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Contents

Symptoms causes and Treatment for Penile Discharge



Penile discharge is defined as the abnormal loss of fluid from the penis that is neither urine or semen. In most cases, penile discharge is a sign that an STD (Sexually Transmitted Disease) is present. Because of that serious and highly likely probability, should you be experiencing penile discharge you should seek a formal diagnosis from an MD and a treatment plan.

The discharge itself does not have to be an ever present condition in which large amounts of fluid are lost. It can be a very small amount of discharge experienced intermittently throughout the day. In many cases, a man will identify penile discharge from the discolored splotches on their underwear where the discharge came in contact with the fabric causing a stain. The color can be clear contrary to the popular belief that it is always yellow and pus like. In some cases the discharge can even be green, and if you have green penile discharge you need to see a doctor faster than immediately.

Some of the symptoms that accompany penile discharge can include dysuria which is a burning sensation when urinating, or the need to urinate frequently. Nocturia which is when you have to frequently urinate at night is another sign to watch for as are swollen groin lymph nodes and rashes in the genital area.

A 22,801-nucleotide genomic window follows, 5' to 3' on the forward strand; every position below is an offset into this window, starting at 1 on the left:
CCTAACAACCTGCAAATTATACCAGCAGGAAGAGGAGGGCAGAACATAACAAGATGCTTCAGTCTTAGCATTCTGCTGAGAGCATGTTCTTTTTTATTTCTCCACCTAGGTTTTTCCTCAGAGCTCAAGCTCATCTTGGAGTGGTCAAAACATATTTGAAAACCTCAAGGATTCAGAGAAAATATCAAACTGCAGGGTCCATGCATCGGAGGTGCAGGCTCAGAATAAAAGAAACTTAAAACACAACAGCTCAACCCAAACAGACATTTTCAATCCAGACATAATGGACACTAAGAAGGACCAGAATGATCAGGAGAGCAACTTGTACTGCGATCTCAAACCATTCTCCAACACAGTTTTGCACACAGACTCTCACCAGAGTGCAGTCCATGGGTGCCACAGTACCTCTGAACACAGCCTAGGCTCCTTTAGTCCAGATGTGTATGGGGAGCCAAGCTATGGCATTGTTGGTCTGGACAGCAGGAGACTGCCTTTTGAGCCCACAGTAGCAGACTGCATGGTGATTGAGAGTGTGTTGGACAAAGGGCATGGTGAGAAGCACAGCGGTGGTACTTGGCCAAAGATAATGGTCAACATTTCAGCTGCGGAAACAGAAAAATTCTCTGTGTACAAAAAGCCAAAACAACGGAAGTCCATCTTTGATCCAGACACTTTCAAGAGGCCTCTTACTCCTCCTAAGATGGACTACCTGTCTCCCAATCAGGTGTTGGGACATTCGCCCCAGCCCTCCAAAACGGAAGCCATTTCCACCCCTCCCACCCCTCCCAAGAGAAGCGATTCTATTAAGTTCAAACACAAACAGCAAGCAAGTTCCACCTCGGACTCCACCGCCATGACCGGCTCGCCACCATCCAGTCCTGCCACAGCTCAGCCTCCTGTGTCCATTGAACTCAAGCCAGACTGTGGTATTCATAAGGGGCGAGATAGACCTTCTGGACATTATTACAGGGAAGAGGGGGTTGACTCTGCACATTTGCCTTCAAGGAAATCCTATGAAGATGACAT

In most cases, penile discharge is due to gonococcal urethritis or non-gonococcal urethritis. Gonococal urethritis is better known as gonorrhea which has a 2-5 day incubation period from the point of infection which will peak in about two weeks. If untreated, infertility is a possible but rare late stage complication, but more common are bloodstream infections, arthritis of the knees, hands and wrists, skin lesions, red spots or bumps on the feet and/or hands, and chills.

In the case of penile discharge due to non-specific urethritis (non-gonococcal) this is most common in the age range of 20-35 and can be transmitted by several bugs including ureaplasma urealyticum, trichamonis vaginalis, mycoplasma genitalium, herpes simplex, or Chlamydia trachomatis. In the case of some of these “bugs” no sexual contact is needed to be come infected.

Testing for the genesis of penile discharge is simple albeit uncomfortable to most. A urethral swab is performed in most cases although in some a first catch urine sample will suffice. From either of those samples a white blood cell test will be run to formulate a diagnosis and a treatment plan will be laid out for the patient. In most cases that are caught early antibiotics can sufficiently eradicate whatever the underlying cause is that has prompted penile discharge.

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